2023 Chevrolet Colorado 4WD Trail Boss Crew Cab - Review by Bruce Hotchkiss
It's Pretty Darn Good But Is It Really Mid-Size?
Special Correspondent, West Coast Bureau
THE AUTO CHANNEL
There is a meme going around comparing today's full-size pickup to one from 20 years ago. Boy have they grown. So when my wife first saw the '23 Colorado she said "That's a big truck." "Heck no honey, that's a mid-size truck."
Someone else commented that so many 4-door trucks have beds that are too small to be useful as a work truck. I guess that depends.
The Colorado Trail Boss, the version tested, is 213.2" long and 76.3" wide; this is about the same size as a mid-'90s Chevrolet pickup. If you travel off-road the Trail Boss offers 9.5" of ground clearance.
Under the hood, under all that plastic, is a 2.7-liter, turbocharged 4-cylinder. There are three states of tune, base (237 h.p. & 259 lb-ft), mid (310 & 390), and high (310 & 430). The test Trail Boss had the middle 'Turbo Plus' engine.
The engine is coupled with an 8-speed automatic transmission and 4WD with an automatic setting, and a push-button operated 2-speed transfer case.
There are still some out there who think "A measly four banger?" Think again because the Colorado Trail Boss, all 4,971 lbs. of it, can do the 1/4 mile in 14 seconds flat. More importantly in car carry up to 1,587 lbs., and tow up to 7,700 lbs. The fuel economy is only so-so at an EPA-rated 21-mpg highway and 17 city.
The ground clearance was a problem for me and mine. The Colorado Trail Boss really needed running boards. Yes I'm old but I often see younger people who have to hop up into a truck or SUV. I'm reminded of an old TV ad for an AWD car that compared a dainty woman in a short skirt trying to gracefully exit a lifted 4WD pickup.
Once seated in the front seats almost everything was good - the seats were comfortable, and so were the sight lines. The rear seats were almost as nice. I can understand (in a way) why some people buy a crew cab truck as a family vehicle.
There is plenty of legroom in the rear seat but why can't someone make a true, 3-person bench seat anymore?
The cargo bed is the heart of a pickup, it is its reason for existing. The problem with most crew cabs is either the bed is short or the vehicle has to be extra long. The bed on the Colorado Trail Boss is just a tad over 5'; the width between the wheelhouses is 45.5" meaning a standard sheet of plywood has to sit on top of the wheelhouses.
I would consider the ride to be outstanding. Yes it is a truck and it exhibits some of the normal pickup truck shakes but it was remarkably compliant. Some of the ride can be attributed to the P265/65R18 All-Terrain tires. The tires look rugged but were reasonably quiet on the highway.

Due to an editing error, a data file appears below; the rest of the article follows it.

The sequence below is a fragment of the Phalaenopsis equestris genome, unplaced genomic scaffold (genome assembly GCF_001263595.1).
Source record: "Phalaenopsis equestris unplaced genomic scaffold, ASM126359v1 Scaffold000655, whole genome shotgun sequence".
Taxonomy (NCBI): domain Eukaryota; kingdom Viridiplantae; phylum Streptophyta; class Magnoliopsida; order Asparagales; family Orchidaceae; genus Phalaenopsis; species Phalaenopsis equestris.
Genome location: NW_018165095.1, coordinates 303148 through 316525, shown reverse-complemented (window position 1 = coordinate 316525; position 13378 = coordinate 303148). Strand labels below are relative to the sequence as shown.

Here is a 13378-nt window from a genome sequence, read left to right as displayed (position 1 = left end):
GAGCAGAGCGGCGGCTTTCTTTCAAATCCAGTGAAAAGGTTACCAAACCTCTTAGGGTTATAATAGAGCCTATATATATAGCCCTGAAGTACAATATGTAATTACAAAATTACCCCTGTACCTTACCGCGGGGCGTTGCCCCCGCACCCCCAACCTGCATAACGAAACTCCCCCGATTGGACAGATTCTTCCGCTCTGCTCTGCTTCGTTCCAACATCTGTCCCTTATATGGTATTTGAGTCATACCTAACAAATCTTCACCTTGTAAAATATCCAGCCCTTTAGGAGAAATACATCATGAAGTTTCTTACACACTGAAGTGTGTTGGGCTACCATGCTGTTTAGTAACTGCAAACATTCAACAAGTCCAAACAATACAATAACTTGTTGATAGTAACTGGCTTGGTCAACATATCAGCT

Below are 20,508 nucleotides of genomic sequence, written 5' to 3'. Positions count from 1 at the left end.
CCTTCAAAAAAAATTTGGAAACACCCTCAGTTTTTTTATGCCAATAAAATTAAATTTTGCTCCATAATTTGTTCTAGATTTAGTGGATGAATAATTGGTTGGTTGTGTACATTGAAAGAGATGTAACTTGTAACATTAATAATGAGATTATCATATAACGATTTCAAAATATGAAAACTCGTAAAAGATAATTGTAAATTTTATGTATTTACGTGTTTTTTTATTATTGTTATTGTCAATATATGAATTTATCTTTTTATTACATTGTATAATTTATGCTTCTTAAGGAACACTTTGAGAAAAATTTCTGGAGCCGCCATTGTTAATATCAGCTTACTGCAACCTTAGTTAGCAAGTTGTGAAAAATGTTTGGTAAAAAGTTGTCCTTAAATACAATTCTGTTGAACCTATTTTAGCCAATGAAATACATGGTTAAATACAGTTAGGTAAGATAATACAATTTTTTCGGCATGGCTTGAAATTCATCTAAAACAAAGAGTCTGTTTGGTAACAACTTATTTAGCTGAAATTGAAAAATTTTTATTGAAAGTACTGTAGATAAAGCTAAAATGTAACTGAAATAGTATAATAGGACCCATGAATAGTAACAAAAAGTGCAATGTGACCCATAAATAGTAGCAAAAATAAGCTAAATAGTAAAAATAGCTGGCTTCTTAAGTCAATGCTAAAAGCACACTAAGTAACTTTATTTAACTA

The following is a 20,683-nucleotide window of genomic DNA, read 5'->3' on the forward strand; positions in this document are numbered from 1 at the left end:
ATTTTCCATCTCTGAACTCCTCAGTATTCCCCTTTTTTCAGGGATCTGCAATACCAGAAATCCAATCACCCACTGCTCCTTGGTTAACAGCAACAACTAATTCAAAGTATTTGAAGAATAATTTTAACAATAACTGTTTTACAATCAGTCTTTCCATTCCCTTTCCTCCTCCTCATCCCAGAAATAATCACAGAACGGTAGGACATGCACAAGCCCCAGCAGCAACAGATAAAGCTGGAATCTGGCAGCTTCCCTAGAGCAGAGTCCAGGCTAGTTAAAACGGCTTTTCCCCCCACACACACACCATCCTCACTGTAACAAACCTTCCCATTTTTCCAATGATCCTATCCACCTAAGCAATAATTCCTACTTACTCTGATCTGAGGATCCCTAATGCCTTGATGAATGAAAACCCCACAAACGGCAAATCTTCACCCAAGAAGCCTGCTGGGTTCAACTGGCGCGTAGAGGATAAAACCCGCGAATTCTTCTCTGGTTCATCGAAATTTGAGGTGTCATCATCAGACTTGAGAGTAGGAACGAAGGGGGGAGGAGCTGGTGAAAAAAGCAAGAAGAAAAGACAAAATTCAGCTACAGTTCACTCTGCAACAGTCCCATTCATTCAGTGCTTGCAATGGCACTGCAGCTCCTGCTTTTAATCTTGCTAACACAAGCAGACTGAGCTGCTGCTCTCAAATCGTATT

The controls were a mix of good and not-so-good. I would have liked knobs for the radio controls, but on the other hand, I liked the knobs for the fan speed and temperature control. And I also felt the air flow controls (little click on, click off buttons) did an excellent job of keeping my feet warm. But...
I was completely flummoxed trying to find the headlight switch. The headlights were on "automatic" and sitting in a parking lot I wanted to turn them off. But where is the switch? General Motors used to make just about the best combination switch - lights, turn signals, wipers, cruise control. Nope, no light switch on the turn signal stalk. Where the heck is the switch?
Oh there it is hidden away in the 11.3" screen. Why? I do not want or need to go scrolling through screen after screen to turn this or that on or off.
There was a time when "TV" screens weren't allowed within a driver's line of sight. I understand why. I don't need a bigger screen when I'm driving, I need controls that are intuitive and easy to use.
Every time I drive one of the new mid-size pickups, especially something with an engine like the Colorado's, I find myself wishing for a compact truck with the same drivetrain. Just imagine a S-10 with a 300-horse 4-cylinder! But the Colorado is here now and it is a darn good truck.
I doubt that many Colorado buyers will ever really go off road. I also have no doubt that it is reasonably capable even in its basic 4WD configuration. Opt for one of the versions (Trail Boss, Z71, or ZR2) with off-roading in mind and you're all set for the back country.
Nothing is inexpensive anymore but a base Colorado with the lower horsepower engine is just around $30,000. According to the Chevrolet public site (chevrolet.com) the 2023 Trail Boss starts at $38,495; with options you could push that up to $45,000.
I'll leave you with this question: How can the Colorado be mid-size if there is nothing smaller in the lineup?